16. The composition of claim 15 wherein said matrix comprises alumina, silica, zirconia, titania, magnesia, beryllia or a combination thereof.
17. A mixture capable of forming crystalline material exhibiting a characteristic X-ray diffraction pattern including d-spacing maxima values shown in Table I upon crystallization, said mixture comprising sources of potassium or potassium and alkali or alkaline earth metal (M); trivalent element (X) oxide selected from the group consisting of oxide of aluminum, boron, iron, gallium, indium, and mixtures thereof; tetravalent element (Y) oxide selected from the group consisting of oxide of silicon, germanium, tin, and mixtures thereof; water; and directing agent (R) comprising benzyltropanium cations, and having a composition, in terms of mole ratios, within the following ranges:
______________________________________YO2 /X2 O3         15 to 60H2 O/YO2          5 to 200OH- /YO2         0 to 3M/YO2    0 to 3R/YO2     0.02 to 1.0.______________________________________
Description
CROSS-REFERENCE TO RELATED APPLICATION

This is a continuation-in-part of application Ser. No. 08/205,437, filed Mar. 4, 1994, which is a continuation-in-part of application Ser. No. 08/137,705, filed Oct. 18, 1993, now abandoned.

BACKGROUND OF THE INVENTION

1. Field of the Invention

This invention relates to synthesis of the novel composition of synthetic porous crystalline material designated MCM-58.

2. Description of the Prior Art

Zeolitic materials, both natural and synthetic, have been demonstrated in the past to have catalytic properties for various types of hydrocarbon conversion. Certain zeolitic materials are ordered, porous crystalline aluminosilicates having a definite crystalline structure as determined by X-ray diffraction, within which there are a large number of smaller cavities which may be interconnected by a number of still smaller channels or pores. These cavities and pores are uniform in size within a specific zeolitic material. Since the dimensions of these pores are such as to accept for adsorption molecules of certain dimensions while rejecting those of larger dimensions, these materials have come to be known as "molecular sieves" and are utilized in a variety of ways to take advantage of these properties.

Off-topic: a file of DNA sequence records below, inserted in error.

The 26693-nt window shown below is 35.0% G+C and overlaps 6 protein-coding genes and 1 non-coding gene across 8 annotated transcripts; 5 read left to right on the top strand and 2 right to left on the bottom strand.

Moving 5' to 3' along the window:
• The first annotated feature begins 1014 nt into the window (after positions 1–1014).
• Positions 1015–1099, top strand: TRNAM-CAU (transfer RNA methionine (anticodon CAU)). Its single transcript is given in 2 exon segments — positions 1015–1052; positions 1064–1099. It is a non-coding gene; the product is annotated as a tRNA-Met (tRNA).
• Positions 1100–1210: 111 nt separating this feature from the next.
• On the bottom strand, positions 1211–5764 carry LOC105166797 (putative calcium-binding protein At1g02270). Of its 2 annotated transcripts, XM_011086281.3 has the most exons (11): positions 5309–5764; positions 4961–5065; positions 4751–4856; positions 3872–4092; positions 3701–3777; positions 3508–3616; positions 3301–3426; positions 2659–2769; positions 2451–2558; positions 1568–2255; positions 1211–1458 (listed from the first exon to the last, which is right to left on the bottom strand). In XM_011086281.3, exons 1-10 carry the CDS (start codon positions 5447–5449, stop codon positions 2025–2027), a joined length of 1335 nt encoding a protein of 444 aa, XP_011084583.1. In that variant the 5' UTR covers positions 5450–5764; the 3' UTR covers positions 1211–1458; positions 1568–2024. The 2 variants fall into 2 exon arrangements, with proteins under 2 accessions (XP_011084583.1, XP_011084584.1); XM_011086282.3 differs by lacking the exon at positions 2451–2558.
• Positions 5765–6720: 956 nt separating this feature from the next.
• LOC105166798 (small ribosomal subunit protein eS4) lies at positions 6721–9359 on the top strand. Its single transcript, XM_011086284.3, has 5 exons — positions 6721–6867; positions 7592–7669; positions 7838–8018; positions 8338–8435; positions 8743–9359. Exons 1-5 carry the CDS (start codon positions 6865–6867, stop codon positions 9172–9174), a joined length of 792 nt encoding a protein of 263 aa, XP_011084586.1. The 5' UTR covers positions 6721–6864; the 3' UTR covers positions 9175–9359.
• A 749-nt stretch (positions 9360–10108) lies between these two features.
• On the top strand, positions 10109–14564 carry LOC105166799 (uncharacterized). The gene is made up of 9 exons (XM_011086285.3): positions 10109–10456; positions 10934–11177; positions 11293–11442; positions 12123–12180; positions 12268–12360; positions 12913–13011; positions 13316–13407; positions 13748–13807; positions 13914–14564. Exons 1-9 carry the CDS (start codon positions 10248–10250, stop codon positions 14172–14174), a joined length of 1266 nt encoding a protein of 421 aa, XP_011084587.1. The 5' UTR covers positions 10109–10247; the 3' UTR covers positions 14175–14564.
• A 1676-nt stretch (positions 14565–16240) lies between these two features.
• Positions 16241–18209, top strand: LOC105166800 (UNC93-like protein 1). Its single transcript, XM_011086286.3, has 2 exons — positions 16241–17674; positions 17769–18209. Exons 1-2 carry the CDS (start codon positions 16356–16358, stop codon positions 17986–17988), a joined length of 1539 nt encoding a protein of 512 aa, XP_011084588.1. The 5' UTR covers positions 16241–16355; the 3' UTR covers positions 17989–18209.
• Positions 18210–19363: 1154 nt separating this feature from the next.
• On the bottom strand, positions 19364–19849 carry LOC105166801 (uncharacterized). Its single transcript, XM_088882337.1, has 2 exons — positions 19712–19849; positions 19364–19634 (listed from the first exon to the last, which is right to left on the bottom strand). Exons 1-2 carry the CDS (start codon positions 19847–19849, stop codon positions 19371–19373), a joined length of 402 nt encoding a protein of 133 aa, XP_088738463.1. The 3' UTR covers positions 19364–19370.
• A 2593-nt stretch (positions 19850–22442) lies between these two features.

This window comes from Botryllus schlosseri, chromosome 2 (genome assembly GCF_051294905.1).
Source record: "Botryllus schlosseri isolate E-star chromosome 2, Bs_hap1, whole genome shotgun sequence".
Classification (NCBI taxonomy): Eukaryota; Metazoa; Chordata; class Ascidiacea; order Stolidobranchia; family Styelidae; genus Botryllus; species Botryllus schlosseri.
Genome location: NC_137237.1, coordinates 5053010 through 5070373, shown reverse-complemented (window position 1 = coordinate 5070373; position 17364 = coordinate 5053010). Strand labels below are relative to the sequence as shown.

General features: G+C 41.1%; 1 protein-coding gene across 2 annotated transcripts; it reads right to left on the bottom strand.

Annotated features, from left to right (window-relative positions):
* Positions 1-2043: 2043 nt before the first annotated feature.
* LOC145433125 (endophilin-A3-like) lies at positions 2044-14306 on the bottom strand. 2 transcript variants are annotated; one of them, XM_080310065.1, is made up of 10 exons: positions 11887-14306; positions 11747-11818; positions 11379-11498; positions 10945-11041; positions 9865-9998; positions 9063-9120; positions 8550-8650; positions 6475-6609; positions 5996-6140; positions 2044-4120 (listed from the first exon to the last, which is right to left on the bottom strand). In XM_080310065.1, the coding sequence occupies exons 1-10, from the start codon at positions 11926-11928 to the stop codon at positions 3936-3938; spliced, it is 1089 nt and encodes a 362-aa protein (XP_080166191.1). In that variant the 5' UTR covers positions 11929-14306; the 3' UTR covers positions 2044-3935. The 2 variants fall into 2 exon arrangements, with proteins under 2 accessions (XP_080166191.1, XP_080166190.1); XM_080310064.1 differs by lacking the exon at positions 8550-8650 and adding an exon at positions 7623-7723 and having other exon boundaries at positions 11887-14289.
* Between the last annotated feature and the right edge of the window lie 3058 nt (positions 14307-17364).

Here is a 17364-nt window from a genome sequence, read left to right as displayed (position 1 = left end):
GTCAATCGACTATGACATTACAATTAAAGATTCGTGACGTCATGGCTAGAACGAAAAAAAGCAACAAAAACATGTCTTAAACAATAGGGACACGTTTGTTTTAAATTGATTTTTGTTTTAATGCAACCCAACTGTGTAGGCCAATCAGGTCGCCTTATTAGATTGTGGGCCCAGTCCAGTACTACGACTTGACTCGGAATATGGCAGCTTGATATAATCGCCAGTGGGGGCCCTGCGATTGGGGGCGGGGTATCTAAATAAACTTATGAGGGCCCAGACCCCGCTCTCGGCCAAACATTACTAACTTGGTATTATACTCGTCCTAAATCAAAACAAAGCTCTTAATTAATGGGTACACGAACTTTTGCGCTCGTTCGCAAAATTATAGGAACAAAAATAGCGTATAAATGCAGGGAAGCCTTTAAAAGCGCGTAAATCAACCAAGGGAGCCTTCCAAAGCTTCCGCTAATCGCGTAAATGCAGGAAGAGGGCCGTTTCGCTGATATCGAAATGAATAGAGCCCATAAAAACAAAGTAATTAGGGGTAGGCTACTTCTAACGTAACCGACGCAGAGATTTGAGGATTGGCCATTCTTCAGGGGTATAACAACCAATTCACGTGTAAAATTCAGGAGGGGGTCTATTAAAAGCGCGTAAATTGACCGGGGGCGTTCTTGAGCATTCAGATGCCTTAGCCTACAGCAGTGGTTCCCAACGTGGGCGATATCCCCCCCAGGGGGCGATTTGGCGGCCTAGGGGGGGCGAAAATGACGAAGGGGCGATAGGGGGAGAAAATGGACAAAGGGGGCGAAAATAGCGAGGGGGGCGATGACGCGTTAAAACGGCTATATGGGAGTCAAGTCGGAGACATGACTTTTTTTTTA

Such molecular sieves, both natural and synthetic, include a wide variety of positive ion-containing crystalline silicates. These silicates can be described as a rigid three-dimensional framework of SiO4 and Periodic Table Group IIIA element oxide, e.g., AlO4, in which the tetrahedra are cross-linked by the sharing of oxygen atoms whereby the ratio of the total Group IIIA element, e.g., aluminum, and silicon atoms to oxygen atoms is 1:2. The electrovalence of the tetrahedra containing the Group IIIA element, e.g., aluminum, is balanced by the inclusion in the crystal of a cation, for example an alkali metal or an alkaline earth metal cation. This can be expressed wherein the ratio of the Group IIIA element, e.g., aluminum, to the number of various cations, such as Ca/2, Sr/2, Na, K or Li, is equal to unity. One type of cation may be exchanged either entirely or partially with another type of cation utilizing ion exchange techniques in a conventional manner. By means of such cation exchange, it has been possible to vary the properties of a given silicate by suitable selection of the cation. The spaces between the tetrahedra are occupied by molecules of water prior to dehydration.

Prior art techniques have resulted in the formation of a great variety of synthetic zeolites. Many of these zeolites have come to be designated by letter or other convenient symbols, as illustrated by zeolite A (U.S. Pat. No. 2,882,243); zeolite X (U.S. Pat. No. 2,882,244); zeolite Y (U.S. Pat. No. 3,130,007); zeolite ZK-5 (U.S. Pat. No. 3,247,195); zeolite ZK-4 (U.S. Pat. No. 3,314,752); zeolite ZSM-5 (U.S. Pat. No. 3,702,886); zeolite ZSM-11 (U.S. Pat. No. 3,709,979); zeolite ZSM-12 (U.S. Pat. No. 3,832,449), zeolite ZSM-20 (U.S. Pat. No. 3,972,983); ZSM-35 (U.S. Pat. No. 4,016,245); zeolite ZSM-23 (U.S. Pat. No. 4,076,842); zeolite MCM-22 (U.S. Pat. No. 4,954,325); and zeolite MCM-35 (U.S. Pat. No. 4,981,663), merely to name a few.